There were lots of dogs available for adoption when we walked back into the drafty, bunker-like, concrete room, each in their own chain-link enclosure. Most seemed to clearly understand what it meant when people, that is to say strangers, walked in, so the noise and activity level rose accordingly. Some dogs barked and jumped, many ran up to their kennel gates, tails wagging.

On the other hand, there was DeeDee, even then marching to her own beat. She moved to the front of her enclosure – I don’t remember any deliberate speed or particular noise about it – and sat at her gate.  She didn’t bark or whine. She simply leaned against the fencing and looked up at us with her big brown eyes.

That, as they say, was that. Within the hour, we were talking about the particularities of adoption with the center staff.

They told us she’d not been treated well. She’d been mostly, almost entirely, chained outside. She’d not been part of family life. She’d been hit, abused, cursed, yelled at, intimidated. She would be, we were told, a challenging pet: a good family dog, eventually, with the right family.

We took a walk outside. She seemed to like us well enough. Our kids adored her immediately. So, we took our risks, signed the papers and loaded her in our van. Thus began our journey together.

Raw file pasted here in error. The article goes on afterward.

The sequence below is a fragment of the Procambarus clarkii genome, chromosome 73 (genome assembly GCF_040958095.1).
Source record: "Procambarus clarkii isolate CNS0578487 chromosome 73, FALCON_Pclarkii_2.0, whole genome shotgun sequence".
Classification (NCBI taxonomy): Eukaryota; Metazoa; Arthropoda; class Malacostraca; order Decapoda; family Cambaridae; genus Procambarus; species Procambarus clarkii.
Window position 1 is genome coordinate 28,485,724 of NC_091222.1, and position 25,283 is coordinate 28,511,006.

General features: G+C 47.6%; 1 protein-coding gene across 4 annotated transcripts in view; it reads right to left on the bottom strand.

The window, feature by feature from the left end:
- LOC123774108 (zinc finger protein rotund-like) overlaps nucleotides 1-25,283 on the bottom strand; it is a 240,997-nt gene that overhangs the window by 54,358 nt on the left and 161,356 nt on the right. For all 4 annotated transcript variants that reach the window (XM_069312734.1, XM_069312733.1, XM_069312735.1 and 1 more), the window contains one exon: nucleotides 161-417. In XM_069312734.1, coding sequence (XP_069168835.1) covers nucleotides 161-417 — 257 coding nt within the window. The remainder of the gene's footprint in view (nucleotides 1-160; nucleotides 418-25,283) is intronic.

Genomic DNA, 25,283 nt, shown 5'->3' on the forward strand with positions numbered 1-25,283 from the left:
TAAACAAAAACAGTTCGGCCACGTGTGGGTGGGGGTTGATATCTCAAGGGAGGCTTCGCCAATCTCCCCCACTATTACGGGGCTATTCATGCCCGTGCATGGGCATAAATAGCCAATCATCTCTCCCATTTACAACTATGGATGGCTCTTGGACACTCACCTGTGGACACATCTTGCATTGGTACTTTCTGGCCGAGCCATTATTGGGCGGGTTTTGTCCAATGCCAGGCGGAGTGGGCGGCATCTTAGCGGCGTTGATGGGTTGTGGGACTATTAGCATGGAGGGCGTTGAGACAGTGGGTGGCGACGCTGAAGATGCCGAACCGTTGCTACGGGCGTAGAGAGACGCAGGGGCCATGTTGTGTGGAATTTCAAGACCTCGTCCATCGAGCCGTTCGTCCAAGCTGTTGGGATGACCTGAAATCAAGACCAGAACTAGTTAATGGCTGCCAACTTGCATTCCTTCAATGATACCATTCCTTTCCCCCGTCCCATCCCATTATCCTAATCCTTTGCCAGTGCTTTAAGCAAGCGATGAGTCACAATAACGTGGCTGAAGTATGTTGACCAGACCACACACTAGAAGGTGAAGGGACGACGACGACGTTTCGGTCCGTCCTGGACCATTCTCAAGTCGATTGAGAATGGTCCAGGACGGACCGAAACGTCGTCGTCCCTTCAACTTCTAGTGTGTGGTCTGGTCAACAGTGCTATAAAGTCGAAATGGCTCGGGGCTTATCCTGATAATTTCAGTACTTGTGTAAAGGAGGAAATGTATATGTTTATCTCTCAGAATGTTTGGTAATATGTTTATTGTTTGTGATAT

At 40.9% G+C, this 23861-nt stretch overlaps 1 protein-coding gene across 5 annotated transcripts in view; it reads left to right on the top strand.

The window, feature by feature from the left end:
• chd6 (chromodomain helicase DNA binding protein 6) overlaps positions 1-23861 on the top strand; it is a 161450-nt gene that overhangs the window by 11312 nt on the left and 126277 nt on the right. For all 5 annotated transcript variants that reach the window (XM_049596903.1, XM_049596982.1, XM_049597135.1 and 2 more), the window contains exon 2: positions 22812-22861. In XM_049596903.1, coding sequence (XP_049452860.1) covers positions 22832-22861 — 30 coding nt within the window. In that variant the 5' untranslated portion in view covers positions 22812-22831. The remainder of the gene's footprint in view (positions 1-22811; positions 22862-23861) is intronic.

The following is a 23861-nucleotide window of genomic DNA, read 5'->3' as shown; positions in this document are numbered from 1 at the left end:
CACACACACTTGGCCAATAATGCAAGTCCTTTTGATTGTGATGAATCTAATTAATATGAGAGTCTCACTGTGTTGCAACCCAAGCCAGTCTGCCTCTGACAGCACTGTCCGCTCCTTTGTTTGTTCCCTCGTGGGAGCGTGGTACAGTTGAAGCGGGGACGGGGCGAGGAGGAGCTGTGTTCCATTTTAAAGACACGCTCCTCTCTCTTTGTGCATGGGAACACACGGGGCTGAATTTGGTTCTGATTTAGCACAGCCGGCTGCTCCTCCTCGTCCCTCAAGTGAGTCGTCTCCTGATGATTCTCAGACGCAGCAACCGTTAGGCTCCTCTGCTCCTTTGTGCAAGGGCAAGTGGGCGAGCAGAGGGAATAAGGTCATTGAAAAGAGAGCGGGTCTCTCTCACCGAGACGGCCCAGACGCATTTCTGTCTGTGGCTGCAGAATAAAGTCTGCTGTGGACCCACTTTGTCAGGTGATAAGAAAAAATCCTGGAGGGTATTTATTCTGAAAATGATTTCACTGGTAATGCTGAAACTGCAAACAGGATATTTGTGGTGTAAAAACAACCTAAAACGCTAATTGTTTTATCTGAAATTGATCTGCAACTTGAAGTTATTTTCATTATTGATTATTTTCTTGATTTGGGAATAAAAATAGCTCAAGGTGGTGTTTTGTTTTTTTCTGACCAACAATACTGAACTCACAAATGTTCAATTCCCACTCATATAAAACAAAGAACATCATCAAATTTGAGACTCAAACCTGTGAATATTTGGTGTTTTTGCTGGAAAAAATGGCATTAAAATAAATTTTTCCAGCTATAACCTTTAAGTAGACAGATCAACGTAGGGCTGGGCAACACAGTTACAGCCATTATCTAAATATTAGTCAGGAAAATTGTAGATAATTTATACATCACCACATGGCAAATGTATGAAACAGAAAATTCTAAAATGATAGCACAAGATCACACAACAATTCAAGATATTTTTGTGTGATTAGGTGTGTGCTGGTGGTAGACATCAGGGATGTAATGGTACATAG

The quirks and issues surfaced more or less immediately. Since she wasn’t used to an indoor life, she urinated more or less wherever she pleased. While she chewed shoes, gloves and other handy pieces of clothing, she hadn’t the slightest idea what to do with an honest-to-God dog toy. She loathed water; she wouldn’t easily allow herself to be bathed and wouldn’t swim. Also, she barked and growled fiercely at men, especially men with facial hair. And the UPS delivery people were apparently objects of special hatred not visited upon the USPS, FedEX or representatives of other delivery enterprises.

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Why? Was it the brown uniforms? We hadn’t the foggiest notion.

Eventually, we guided her away from those unpleasant habits we could change and mostly tolerated those we couldn’t. DeeDee became our sort of in-house, daily, canine reminder of the AA prayer.

The longer we were together, of course, the more her loving and playful side came out. She loved chasing balls – could do it all day on the right day with the right partner(s). She loved walking together on the bluffs above the mighty Pacific, at Fort Funston. She loved playing in the snow. When in the right mood and with the right person, she loved being hugged and whispered to. She loved laying by the fire at our mountain cabin after a day in the great outdoors.  She would lay down with each family member in turn every night as they went to bed – Giggy first, then Ella, then Erika and I, where she would generally make herself comfortable on our bed for the duration.

And yes, she was a terrible bed hog, couch hog, chair hog.